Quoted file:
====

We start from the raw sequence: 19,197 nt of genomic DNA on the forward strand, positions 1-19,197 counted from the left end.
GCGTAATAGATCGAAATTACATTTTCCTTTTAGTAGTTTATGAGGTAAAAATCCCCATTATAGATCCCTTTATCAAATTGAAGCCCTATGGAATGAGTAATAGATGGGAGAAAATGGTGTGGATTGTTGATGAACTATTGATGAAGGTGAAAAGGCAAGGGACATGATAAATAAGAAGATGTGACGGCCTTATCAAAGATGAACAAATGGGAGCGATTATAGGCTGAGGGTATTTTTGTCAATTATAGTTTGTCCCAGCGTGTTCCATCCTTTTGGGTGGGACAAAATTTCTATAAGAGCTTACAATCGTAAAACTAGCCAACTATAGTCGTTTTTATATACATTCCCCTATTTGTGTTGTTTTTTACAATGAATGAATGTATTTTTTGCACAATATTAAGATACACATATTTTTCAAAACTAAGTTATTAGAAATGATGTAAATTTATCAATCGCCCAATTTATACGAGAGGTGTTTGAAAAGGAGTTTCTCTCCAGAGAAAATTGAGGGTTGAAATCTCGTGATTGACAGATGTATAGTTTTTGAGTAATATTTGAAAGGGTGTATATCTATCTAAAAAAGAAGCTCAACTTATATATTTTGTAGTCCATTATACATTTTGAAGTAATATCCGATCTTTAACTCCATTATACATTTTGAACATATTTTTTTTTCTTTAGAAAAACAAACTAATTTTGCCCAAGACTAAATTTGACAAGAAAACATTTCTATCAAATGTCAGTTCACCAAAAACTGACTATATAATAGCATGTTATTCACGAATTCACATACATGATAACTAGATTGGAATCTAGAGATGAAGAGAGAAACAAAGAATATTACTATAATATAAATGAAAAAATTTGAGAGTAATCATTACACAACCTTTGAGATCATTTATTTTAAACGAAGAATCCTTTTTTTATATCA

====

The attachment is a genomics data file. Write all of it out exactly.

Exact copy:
We start from the raw sequence: 19,197 nt of genomic DNA on the forward strand, positions 1-19,197 counted from the left end.
GCGTAATAGATCGAAATTACATTTTCCTTTTAGTAGTTTATGAGGTAAAAATCCCCATTATAGATCCCTTTATCAAATTGAAGCCCTATGGAATGAGTAATAGATGGGAGAAAATGGTGTGGATTGTTGATGAACTATTGATGAAGGTGAAAAGGCAAGGGACATGATAAATAAGAAGATGTGACGGCCTTATCAAAGATGAACAAATGGGAGCGATTATAGGCTGAGGGTATTTTTGTCAATTATAGTTTGTCCCAGCGTGTTCCATCCTTTTGGGTGGGACAAAATTTCTATAAGAGCTTACAATCGTAAAACTAGCCAACTATAGTCGTTTTTATATACATTCCCCTATTTGTGTTGTTTTTTACAATGAATGAATGTATTTTTTGCACAATATTAAGATACACATATTTTTCAAAACTAAGTTATTAGAAATGATGTAAATTTATCAATCGCCCAATTTATACGAGAGGTGTTTGAAAAGGAGTTTCTCTCCAGAGAAAATTGAGGGTTGAAATCTCGTGATTGACAGATGTATAGTTTTTGAGTAATATTTGAAAGGGTGTATATCTATCTAAAAAAGAAGCTCAACTTATATATTTTGTAGTCCATTATACATTTTGAAGTAATATCCGATCTTTAACTCCATTATACATTTTGAACATATTTTTTTTTCTTTAGAAAAACAAACTAATTTTGCCCAAGACTAAATTTGACAAGAAAACATTTCTATCAAATGTCAGTTCACCAAAAACTGACTATATAATAGCATGTTATTCACGAATTCACATACATGATAACTAGATTGGAATCTAGAGATGAAGAGAGAAACAAAGAATATTACTATAATATAAATGAAAAAATTTGAGAGTAATCATTACACAACCTTTGAGATCATTTATTTTAAACGAAGAATCCTTTTTTTATATCA